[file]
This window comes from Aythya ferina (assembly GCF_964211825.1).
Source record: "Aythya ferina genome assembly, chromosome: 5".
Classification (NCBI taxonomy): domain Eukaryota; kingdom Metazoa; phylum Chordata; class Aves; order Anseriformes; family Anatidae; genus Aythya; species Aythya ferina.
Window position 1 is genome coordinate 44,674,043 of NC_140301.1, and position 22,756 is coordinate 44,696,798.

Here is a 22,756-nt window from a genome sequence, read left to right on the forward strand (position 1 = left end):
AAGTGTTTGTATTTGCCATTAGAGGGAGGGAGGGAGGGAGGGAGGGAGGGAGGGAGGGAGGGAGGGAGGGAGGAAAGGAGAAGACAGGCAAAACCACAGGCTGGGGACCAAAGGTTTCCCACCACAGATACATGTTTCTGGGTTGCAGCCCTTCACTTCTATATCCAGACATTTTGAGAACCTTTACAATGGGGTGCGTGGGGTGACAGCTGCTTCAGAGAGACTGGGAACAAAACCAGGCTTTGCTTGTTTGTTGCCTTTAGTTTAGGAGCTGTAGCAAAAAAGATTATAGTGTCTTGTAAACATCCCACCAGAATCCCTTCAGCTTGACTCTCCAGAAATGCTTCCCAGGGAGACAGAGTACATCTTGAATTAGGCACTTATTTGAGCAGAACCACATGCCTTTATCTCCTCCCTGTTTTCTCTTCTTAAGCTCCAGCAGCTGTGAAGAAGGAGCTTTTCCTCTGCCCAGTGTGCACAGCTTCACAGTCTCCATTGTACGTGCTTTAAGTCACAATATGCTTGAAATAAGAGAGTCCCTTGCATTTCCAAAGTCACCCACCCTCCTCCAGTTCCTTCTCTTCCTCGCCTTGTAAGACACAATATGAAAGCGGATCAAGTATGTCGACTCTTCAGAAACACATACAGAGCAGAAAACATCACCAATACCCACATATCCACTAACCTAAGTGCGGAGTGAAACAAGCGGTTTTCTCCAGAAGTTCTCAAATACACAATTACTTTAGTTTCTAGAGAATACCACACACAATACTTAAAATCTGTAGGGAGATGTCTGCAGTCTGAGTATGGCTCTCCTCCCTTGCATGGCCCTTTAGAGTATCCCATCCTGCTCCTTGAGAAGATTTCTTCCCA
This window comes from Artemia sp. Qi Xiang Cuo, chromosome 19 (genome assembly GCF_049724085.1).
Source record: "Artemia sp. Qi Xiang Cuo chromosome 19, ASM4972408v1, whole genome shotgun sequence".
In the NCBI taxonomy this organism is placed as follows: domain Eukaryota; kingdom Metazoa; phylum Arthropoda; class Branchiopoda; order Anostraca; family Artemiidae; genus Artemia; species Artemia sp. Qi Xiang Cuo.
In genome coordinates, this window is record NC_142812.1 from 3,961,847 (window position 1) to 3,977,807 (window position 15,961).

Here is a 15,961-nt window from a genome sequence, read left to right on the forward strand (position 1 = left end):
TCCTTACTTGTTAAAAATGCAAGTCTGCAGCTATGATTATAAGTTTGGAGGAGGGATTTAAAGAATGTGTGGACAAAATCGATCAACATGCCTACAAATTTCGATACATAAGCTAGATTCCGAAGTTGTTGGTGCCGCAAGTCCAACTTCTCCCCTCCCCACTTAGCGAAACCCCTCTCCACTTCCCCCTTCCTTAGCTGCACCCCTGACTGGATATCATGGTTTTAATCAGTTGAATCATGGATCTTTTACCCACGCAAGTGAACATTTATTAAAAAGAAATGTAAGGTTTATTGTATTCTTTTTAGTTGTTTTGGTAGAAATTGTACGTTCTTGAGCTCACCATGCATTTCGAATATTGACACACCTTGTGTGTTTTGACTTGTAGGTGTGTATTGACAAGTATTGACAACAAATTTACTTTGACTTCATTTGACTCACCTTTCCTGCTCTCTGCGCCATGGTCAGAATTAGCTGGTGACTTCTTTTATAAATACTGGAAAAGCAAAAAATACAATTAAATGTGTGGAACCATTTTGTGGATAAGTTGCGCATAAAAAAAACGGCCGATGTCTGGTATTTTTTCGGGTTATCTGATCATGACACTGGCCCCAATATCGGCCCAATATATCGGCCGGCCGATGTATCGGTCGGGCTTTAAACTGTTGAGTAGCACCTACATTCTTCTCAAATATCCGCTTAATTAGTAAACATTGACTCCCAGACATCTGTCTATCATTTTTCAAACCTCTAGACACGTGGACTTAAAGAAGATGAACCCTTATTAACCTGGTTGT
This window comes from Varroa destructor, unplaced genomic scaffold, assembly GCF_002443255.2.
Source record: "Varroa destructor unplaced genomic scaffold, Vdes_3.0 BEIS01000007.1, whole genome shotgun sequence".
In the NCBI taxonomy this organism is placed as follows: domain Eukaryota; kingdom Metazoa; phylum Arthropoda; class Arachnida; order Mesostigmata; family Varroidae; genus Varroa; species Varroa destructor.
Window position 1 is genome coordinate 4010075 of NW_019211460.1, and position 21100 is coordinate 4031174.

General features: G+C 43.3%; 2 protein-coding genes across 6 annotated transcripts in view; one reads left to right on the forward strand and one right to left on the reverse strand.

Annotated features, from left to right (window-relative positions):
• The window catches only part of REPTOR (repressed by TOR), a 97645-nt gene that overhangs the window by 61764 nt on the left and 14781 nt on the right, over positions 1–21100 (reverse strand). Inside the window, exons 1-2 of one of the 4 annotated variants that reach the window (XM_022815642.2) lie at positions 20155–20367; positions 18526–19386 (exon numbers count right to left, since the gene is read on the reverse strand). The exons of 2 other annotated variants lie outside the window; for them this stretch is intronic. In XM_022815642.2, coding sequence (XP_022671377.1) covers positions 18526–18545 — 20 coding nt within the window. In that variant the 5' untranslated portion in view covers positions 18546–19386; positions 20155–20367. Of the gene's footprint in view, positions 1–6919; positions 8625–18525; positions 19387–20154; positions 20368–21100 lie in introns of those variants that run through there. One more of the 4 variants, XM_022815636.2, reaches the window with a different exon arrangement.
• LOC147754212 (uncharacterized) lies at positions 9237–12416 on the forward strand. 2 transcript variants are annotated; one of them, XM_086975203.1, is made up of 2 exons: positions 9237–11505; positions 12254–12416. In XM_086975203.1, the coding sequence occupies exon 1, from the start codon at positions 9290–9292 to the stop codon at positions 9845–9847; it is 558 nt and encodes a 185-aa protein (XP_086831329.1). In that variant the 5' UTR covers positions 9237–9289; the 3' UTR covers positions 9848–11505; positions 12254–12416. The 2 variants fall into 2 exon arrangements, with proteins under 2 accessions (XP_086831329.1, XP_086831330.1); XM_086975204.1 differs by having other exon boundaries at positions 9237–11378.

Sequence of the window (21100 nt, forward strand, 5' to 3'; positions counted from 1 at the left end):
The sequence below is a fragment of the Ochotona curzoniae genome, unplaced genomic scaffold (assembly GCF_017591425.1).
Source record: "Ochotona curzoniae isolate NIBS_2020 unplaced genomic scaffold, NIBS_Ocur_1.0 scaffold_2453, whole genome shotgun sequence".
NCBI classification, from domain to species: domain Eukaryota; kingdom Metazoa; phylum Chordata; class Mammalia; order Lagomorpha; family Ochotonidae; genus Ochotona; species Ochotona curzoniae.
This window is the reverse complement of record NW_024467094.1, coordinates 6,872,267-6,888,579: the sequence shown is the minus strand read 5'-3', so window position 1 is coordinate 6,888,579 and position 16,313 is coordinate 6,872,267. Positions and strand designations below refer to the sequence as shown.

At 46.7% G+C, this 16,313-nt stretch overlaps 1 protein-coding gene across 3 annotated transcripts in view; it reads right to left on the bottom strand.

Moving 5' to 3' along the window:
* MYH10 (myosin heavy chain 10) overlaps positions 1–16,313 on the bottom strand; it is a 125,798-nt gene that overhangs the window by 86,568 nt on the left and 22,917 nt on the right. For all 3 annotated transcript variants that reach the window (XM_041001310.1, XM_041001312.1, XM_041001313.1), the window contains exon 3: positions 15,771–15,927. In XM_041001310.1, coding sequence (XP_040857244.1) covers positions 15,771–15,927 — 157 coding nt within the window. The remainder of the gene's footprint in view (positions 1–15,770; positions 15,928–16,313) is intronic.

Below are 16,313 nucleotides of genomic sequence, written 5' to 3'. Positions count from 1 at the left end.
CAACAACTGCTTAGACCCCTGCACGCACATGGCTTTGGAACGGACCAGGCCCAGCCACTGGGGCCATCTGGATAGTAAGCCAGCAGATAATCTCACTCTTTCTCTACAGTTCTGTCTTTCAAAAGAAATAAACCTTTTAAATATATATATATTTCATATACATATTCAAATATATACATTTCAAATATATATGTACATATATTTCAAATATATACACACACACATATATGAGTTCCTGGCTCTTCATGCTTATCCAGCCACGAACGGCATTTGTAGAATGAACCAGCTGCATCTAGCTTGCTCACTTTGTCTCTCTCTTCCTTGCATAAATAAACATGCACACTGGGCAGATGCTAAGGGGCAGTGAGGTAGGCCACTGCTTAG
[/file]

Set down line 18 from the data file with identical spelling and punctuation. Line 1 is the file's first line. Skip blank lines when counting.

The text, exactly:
Annotated features, from left to right (window-relative positions):